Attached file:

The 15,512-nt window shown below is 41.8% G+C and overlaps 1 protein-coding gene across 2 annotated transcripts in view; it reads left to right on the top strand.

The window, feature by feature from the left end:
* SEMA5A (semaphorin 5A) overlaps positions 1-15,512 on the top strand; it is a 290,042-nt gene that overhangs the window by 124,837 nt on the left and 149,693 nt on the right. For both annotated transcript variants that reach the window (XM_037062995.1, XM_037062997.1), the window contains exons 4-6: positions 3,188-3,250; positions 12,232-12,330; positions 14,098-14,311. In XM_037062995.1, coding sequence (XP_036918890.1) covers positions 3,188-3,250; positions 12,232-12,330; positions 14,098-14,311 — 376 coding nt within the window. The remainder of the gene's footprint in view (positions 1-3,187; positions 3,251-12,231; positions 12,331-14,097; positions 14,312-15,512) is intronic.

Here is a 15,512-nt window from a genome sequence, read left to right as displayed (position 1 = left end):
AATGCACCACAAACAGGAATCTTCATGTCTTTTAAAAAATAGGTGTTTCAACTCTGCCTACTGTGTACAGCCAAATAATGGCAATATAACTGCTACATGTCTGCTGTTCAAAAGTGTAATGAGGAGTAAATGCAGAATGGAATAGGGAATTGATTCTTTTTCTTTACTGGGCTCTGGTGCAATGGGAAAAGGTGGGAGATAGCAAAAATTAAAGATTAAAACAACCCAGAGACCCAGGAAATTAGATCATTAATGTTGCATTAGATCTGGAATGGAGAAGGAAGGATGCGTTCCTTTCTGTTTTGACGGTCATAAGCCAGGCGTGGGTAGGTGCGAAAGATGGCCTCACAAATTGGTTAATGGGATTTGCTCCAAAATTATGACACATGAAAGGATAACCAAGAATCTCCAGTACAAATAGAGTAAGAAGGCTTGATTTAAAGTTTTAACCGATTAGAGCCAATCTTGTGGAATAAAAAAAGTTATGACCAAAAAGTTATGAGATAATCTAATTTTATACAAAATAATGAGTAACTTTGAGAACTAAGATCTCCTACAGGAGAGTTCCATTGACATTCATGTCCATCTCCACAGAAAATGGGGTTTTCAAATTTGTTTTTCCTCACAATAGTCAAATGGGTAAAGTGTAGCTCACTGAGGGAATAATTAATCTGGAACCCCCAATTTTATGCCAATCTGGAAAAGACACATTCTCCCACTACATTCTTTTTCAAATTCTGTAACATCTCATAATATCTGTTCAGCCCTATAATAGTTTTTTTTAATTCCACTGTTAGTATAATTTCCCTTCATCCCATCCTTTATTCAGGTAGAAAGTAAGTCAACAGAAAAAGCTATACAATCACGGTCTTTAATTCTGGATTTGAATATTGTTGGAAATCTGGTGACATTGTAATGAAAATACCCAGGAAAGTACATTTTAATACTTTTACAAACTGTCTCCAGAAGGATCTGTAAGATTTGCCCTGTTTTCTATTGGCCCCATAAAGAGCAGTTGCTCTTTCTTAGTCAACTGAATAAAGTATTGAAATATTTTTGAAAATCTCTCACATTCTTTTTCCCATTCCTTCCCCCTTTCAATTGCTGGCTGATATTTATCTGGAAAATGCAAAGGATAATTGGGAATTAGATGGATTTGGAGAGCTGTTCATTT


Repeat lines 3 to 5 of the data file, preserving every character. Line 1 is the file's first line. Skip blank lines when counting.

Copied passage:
* SEMA5A (semaphorin 5A) overlaps positions 1-15,512 on the top strand; it is a 290,042-nt gene that overhangs the window by 124,837 nt on the left and 149,693 nt on the right. For both annotated transcript variants that reach the window (XM_037062995.1, XM_037062997.1), the window contains exons 4-6: positions 3,188-3,250; positions 12,232-12,330; positions 14,098-14,311. In XM_037062995.1, coding sequence (XP_036918890.1) covers positions 3,188-3,250; positions 12,232-12,330; positions 14,098-14,311 — 376 coding nt within the window. The remainder of the gene's footprint in view (positions 1-3,187; positions 3,251-12,231; positions 12,331-14,097; positions 14,312-15,512) is intronic.

Here is a 15,512-nt window from a genome sequence, read left to right as displayed (position 1 = left end):
AATGCACCACAAACAGGAATCTTCATGTCTTTTAAAAAATAGGTGTTTCAACTCTGCCTACTGTGTACAGCCAAATAATGGCAATATAACTGCTACATGTCTGCTGTTCAAAAGTGTAATGAGGAGTAAATGCAGAATGGAATAGGGAATTGATTCTTTTTCTTTACTGGGCTCTGGTGCAATGGGAAAAGGTGGGAGATAGCAAAAATTAAAGATTAAAACAACCCAGAGACCCAGGAAATTAGATCATTAATGTTGCATTAGATCTGGAATGGAGAAGGAAGGATGCGTTCCTTTCTGTTTTGACGGTCATAAGCCAGGCGTGGGTAGGTGCGAAAGATGGCCTCACAAATTGGTTAATGGGATTTGCTCCAAAATTATGACACATGAAAGGATAACCAAGAATCTCCAGTACAAATAGAGTAAGAAGGCTTGATTTAAAGTTTTAACCGATTAGAGCCAATCTTGTGGAATAAAAAAAGTTATGACCAAAAAGTTATGAGATAATCTAATTTTATACAAAATAATGAGTAACTTTGAGAACTAAGATCTCCTACAGGAGAGTTCCATTGACATTCATGTCCATCTCCACAGAAAATGGGGTTTTCAAATTTGTTTTTCCTCACAATAGTCAAATGGGTAAAGTGTAGCTCACTGAGGGAATAATTAATCTGGAACCCCCAATTTTATGCCAATCTGGAAAAGACACATTCTCCCACTACATTCTTTTTCAAATTCTGTAACATCTCATAATATCTGTTCAGCCCTATAATAGTTTTTTTTAATTCCACTGTTAGTATAATTTCCCTTCATCCCATCCTTTATTCAGGTAGAAAGTAAGTCAACAGAAAAAGCTATACAATCACGGTCTTTAATTCTGGATTTGAATATTGTTGGAAATCTGGTGACATTGTAATGAAAATACCCAGGAAAGTACATTTTAATACTTTTACAAACTGTCTCCAGAAGGATCTGTAAGATTTGCCCTGTTTTCTATTGGCCCCATAAAGAGCAGTTGCTCTTTCTTAGTCAACTGAATAAAGTATTGAAATATTTTTGAAAATCTCTCACATTCTTTTTCCCATTCCTTCCCCCTTTCAATTGCTGGCTGATATTTATCTGGAAAATGCAAAGGATAATTGGGAATTAGATGGATTTGGAGAGCTGTTCATTT